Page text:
A look into Maryland’s curious state sport: Jousting

Mary Lou Bartram mounted her horse and eyed the path in front of her: 80 yards, with three wooden structures each dangling one key-ring sized trophy. She let her horse know it was time. They were a team on this one. The horse had to run steady, and she had to keep her eyes on the rings. Bartram leaned forward as the horse galloped down the track. Tucked under her arm was a stick about nine feet long, with a pointed tip. She needed to spear all three rings in one go. Sometimes she wore a helmet, sometimes her short-cropped curly blonde hair fluttered in the wind. In less than nine seconds, it was all over.

 

This was a jousting competition, and Bartram was one of the best riders in the state. She was continuing a Maryland tradition, and in 1953, became the first woman to win the Maryland State Jousting Championship. She was one of the instigators to making jousting the official sport for the state of Maryland.

 

Jousting mostly lives in our collective memories as the medieval clash between two mounted knights on horseback. Clad in full armor, the riders and horses careen toward each other, lances out, with the goal of striking the other rider. If the audience is lucky, the loser is thrust backward and topples like a doll to the ground, with a crack and a clang. These competitions originated in the Middle Ages as training for knights, and then transformed into a spectator sport. While the Maryland Renaissance Fair and Medieval Times Dinner Theater re-create these tournaments for enthusiastic onlookers, this type of jousting is not Maryland’s state sport.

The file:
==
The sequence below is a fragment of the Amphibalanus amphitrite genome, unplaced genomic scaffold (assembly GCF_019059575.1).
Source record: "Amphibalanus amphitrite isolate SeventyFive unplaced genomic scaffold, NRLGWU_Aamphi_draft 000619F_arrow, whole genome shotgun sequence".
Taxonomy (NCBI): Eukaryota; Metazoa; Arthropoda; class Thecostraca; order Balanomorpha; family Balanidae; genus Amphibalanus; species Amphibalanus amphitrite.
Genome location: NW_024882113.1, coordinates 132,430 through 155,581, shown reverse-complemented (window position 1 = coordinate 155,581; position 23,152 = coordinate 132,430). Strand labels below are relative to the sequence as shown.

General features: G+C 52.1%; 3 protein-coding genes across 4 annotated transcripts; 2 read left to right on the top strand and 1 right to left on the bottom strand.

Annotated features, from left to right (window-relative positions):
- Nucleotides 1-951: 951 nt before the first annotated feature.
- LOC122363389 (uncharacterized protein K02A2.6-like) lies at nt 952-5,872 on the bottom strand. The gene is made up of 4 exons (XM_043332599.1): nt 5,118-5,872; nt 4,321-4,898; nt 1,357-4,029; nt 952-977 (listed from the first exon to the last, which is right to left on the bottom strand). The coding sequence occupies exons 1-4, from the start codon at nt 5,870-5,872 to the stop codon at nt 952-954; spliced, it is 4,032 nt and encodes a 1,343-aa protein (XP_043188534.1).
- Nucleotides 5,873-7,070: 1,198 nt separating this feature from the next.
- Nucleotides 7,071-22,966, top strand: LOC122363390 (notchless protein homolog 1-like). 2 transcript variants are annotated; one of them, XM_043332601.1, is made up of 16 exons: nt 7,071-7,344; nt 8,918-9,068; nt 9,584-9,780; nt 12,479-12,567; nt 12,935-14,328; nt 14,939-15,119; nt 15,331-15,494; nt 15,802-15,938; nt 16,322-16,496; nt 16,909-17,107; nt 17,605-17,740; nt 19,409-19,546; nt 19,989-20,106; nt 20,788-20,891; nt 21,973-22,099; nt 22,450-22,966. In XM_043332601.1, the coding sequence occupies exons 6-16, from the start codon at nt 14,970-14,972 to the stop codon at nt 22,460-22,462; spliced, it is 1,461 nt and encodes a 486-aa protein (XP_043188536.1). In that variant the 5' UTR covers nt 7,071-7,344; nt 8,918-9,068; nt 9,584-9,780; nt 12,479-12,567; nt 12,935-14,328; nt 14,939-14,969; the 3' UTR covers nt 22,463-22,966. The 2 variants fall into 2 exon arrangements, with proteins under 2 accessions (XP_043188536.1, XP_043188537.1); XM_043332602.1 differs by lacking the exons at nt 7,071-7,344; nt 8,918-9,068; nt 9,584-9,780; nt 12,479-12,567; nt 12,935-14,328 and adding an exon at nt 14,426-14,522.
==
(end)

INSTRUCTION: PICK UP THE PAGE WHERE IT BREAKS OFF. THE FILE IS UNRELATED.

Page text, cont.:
The clash of knights fell out of favor by the mid-1600s, while the ring-tilt joust appeared at Renaissance-era tournaments. This is the jousting that Bartram and other Marylanders championed. Instead of being a contest of brute force, ring-tilt jousting challenges the rider to a task of skill. With a horse at full speed, the rider nestles the spike of their lance into rings the size of a ping-pong ball or smaller.

 

This jousting crossed the Atlantic to British colonies. Maryland: A Guide to the Old Line State, created by the WPA-era Federal Writers’ Project, noted in the 1930s that in the southern part of Baltimore County near the city line, estates “are owned by Marylanders of British descent, who carry on the traditional pastimes and customs of English county families,” including tilting tournaments, another name for ring jousting.

Since the 1700s, jousting went in and out of favor with Marylanders. In 1868, The (Baltimore) Sun covered a competition in Anne Arundel County, but most tournaments don’t show up in newspapers again until the turn of the 20th century. The Federal Writers’ Project book noted, “In the early part of the twentieth century, baseball and automobiles diverted rural sportsmen from this traditional riding sport, but in recent years the tournament has again come to the fore among country folk and is held in connection with horse shows and county fairs…”